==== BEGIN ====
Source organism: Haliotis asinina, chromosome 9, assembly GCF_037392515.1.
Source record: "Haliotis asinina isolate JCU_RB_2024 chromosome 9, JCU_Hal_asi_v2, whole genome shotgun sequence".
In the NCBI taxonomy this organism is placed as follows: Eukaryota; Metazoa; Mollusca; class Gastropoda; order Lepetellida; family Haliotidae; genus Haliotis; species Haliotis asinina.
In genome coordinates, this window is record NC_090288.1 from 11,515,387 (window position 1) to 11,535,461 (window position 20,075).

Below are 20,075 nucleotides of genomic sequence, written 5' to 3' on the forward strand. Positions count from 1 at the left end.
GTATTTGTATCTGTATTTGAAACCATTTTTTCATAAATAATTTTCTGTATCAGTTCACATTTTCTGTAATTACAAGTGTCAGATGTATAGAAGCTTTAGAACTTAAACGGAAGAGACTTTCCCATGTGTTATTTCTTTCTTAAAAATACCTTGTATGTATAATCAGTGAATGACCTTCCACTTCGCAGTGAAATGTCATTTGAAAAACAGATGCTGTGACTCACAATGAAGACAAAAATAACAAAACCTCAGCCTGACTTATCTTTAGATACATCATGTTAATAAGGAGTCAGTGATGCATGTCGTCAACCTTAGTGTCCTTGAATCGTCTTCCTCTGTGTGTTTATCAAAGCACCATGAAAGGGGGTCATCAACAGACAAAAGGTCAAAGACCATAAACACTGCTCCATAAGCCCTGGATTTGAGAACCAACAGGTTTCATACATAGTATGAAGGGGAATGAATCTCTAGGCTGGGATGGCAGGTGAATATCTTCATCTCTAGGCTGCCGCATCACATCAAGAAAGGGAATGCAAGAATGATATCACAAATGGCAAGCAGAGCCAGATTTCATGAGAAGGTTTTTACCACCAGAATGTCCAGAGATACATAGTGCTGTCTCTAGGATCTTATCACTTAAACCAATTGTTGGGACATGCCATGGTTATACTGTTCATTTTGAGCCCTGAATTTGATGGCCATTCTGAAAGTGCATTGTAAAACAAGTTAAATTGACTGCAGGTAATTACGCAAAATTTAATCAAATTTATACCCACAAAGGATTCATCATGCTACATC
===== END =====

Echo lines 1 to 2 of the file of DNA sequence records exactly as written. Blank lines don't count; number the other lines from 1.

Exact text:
Source organism: Haliotis asinina, chromosome 9, assembly GCF_037392515.1.
Source record: "Haliotis asinina isolate JCU_RB_2024 chromosome 9, JCU_Hal_asi_v2, whole genome shotgun sequence".